Certainly, Volver is no less melodramatic than its hyperbolic sources, particularly given the film's central mother-daughter dynamic, to say nothing of the incestuous content. Yet, in the case of the latter specifically, it would seem that Almodóvar is again figuring the autobiography that is inherent in the picture's title (as one could also say of the film's systematic disclosure of familial secrets) -- that is, as long as one can read the homosexual Almodóvar into the experiences shared by the mother and daughter, given the clear autobiographical elements that are otherwise connoted in his almost male-free narrative. Either way, one might see in this generational exposition of victimhood an archetype of homosexual experience, as it also connects the film thematically to much of the director's corpus (where non-normative sexual experience are closer to the norm).

However, in identifying the author as homosexual, another important component of the narrative loses its obvious interpretation: namely, the emphasis upon the almost vulgar excessive physical beauty of Ms. Cruz. No longer a pure object of fetish, one might instead see in Almodovar's framing of the actress a curiosity in her other-worldly beauty that seems to connect to the picture's profane sense of humor through the director's often tongue-in-cheek compositions (like his overhead's of Cruz's cleavage). At the same time, Volver remains somehow restrained compared to much of the director's corpus. To be sure, it is for this reason, among others, that Volver stands out among the director's work -- this might be his finest film this side of the very similar Talk to Her. Further, the director's genuinely Hitchcockian handling of narrative information (the plot's amoral manipulations are certainly worthy of the master) makes Volver the finest fusion of art and entertainment released thus far this year.


Anonymous said...

Hey! How'd 2006's finest fusion of entertainment and art fall off the top ten list? Sorry, you'll probably think I'm insane for even noticing this. Thoughts on La piel que habito?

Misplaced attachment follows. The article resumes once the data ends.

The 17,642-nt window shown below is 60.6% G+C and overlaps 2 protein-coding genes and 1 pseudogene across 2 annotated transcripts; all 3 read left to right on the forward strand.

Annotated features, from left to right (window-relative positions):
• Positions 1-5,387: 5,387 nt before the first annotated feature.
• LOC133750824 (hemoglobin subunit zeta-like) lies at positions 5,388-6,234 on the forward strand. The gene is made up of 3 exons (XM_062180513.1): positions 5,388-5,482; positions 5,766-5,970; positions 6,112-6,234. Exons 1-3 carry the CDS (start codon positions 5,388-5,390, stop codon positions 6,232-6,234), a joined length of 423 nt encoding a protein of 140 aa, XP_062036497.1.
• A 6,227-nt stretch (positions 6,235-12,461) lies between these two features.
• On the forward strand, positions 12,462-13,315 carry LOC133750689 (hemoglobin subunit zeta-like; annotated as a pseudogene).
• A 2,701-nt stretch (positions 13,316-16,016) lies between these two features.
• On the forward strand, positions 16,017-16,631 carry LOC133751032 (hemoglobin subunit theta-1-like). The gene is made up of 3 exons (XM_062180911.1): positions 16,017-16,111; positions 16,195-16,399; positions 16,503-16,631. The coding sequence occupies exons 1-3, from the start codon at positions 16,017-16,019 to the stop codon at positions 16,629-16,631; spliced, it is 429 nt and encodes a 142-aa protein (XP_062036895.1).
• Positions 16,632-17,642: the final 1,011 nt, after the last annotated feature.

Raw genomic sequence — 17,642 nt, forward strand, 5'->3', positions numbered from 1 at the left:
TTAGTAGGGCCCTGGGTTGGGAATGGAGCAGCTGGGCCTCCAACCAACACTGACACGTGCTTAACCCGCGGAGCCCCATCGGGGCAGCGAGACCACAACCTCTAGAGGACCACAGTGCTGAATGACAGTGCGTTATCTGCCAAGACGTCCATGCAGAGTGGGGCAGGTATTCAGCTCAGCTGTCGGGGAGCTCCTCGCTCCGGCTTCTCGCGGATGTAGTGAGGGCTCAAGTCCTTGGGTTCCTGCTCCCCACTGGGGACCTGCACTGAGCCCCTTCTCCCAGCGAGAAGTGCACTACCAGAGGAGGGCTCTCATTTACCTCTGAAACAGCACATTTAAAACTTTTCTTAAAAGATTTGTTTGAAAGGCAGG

Michael J. Anderson said...

No, Anonymous, you're not insane for noticing; actually, it was originally on my top top ten (in the 8-10 range). However, after seeing a few of the titles now listed in the year or so after, it dropped off. 2006 was really an exceptional year, with fifteen or so films that would have the chance of making it most years, VOLVER included.

LA PIEL QUE HABITO was less successful in my judgement, though there really is a lot of Almodovar in it (and as my wife rightly pointed out, Bunuel). I suppose I should admit that I really am not the biggest fan of the director's - which is what made VOLVER, and especially TALK TO HER, such revelations for me.

Anonymous said...

Thanks for the response. I'd agree with your comments on Piel. I found it was certainly an interesting/memorable cinema experience, but you're right in not considering it on the level of Volver and Talk to Her (and, I'd add, Bad Education and All About My Mother). If you'll forgive me for saying it, I've also wanted to point out that on your lists Wajda's first name ought to be spelled "Andrzej," and that in 1965 the film should be written "Paris vu par..." Awesome blog/s - I'm looking forward to your list for 2011!